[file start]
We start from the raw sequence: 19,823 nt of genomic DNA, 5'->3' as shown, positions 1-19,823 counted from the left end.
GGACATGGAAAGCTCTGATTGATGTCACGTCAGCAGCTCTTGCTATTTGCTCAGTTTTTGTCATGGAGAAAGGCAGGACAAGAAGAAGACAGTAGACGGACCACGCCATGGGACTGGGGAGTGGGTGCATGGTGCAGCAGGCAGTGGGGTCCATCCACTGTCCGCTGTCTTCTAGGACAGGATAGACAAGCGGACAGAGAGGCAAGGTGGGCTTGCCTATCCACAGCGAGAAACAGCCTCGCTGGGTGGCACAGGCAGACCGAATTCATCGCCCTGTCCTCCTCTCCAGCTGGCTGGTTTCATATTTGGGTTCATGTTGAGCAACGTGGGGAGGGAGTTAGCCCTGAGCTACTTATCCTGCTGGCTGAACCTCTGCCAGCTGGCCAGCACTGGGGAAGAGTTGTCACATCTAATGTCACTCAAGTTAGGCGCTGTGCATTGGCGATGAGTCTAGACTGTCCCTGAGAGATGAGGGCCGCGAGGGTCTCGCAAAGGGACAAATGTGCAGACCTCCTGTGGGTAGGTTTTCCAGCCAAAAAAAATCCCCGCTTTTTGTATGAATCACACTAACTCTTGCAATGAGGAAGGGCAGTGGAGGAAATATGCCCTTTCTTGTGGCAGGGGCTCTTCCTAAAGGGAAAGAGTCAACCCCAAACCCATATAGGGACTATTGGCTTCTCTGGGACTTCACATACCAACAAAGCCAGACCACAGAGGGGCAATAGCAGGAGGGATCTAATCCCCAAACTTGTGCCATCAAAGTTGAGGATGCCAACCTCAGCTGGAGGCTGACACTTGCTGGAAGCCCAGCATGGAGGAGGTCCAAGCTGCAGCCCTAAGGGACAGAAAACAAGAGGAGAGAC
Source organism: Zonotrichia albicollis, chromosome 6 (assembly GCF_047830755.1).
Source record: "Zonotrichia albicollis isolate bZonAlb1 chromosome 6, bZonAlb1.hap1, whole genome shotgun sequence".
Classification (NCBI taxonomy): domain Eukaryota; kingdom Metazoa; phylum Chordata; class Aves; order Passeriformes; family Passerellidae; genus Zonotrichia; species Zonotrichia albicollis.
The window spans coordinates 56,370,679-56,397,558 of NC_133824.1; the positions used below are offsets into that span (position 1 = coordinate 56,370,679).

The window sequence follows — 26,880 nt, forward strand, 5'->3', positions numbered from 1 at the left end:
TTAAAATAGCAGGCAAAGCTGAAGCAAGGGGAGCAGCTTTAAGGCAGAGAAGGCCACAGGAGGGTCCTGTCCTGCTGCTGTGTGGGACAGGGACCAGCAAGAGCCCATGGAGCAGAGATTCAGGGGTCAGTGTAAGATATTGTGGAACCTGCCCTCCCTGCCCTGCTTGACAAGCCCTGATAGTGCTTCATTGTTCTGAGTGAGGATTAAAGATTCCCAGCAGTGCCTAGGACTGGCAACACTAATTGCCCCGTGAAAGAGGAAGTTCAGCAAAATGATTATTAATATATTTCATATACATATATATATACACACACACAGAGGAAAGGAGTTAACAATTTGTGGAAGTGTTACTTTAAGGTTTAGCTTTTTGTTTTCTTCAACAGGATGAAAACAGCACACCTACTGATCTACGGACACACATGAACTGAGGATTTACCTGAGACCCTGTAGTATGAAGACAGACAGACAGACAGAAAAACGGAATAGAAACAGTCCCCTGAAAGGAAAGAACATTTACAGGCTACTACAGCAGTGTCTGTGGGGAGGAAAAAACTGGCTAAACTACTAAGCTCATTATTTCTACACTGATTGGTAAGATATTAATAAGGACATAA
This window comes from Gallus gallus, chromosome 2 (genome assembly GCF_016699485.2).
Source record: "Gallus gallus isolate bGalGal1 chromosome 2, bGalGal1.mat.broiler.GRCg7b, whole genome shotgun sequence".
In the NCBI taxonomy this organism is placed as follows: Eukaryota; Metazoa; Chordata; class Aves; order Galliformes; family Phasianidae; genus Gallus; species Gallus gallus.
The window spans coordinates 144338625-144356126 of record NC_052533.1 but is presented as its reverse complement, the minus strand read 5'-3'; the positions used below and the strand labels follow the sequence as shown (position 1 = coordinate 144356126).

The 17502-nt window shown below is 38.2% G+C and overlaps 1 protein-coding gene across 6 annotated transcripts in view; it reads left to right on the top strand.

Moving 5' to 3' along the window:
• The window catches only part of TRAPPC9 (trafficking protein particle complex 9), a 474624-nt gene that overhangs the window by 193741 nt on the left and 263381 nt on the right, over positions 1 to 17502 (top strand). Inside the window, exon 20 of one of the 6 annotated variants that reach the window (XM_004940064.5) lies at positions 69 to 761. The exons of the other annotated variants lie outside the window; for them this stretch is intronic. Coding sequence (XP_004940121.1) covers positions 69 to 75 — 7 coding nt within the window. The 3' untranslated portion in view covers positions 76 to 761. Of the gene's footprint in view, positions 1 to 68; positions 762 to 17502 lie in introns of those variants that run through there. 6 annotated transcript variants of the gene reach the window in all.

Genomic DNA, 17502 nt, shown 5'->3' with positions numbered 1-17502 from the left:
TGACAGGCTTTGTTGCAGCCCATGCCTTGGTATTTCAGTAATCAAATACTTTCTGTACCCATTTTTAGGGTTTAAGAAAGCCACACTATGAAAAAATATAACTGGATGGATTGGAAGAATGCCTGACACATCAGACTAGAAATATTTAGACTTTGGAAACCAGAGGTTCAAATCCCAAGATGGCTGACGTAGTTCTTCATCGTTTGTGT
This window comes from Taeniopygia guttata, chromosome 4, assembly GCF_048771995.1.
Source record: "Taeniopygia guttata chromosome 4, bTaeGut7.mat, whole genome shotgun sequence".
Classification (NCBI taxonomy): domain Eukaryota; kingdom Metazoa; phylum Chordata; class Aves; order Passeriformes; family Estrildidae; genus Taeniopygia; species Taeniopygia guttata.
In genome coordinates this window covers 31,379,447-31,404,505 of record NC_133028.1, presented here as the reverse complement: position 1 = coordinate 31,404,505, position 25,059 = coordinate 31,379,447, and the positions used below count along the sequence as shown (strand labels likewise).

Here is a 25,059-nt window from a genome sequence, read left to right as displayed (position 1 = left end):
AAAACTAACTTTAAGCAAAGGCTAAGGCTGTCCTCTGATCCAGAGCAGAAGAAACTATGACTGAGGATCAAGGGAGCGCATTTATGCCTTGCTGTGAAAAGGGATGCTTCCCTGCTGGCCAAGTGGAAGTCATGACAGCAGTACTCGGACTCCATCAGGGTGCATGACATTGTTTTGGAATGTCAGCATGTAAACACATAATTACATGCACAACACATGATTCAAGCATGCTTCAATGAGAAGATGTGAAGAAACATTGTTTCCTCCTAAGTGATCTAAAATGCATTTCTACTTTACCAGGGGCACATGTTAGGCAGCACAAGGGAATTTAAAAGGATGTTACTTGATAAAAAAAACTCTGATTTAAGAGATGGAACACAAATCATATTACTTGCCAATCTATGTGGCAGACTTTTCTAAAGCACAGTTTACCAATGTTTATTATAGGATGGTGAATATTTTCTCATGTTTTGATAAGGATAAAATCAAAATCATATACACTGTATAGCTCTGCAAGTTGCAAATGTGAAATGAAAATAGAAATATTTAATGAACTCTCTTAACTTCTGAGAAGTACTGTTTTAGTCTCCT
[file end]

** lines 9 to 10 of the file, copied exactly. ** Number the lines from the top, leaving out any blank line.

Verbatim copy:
This window comes from Gallus gallus, chromosome 2 (genome assembly GCF_016699485.2).
Source record: "Gallus gallus isolate bGalGal1 chromosome 2, bGalGal1.mat.broiler.GRCg7b, whole genome shotgun sequence".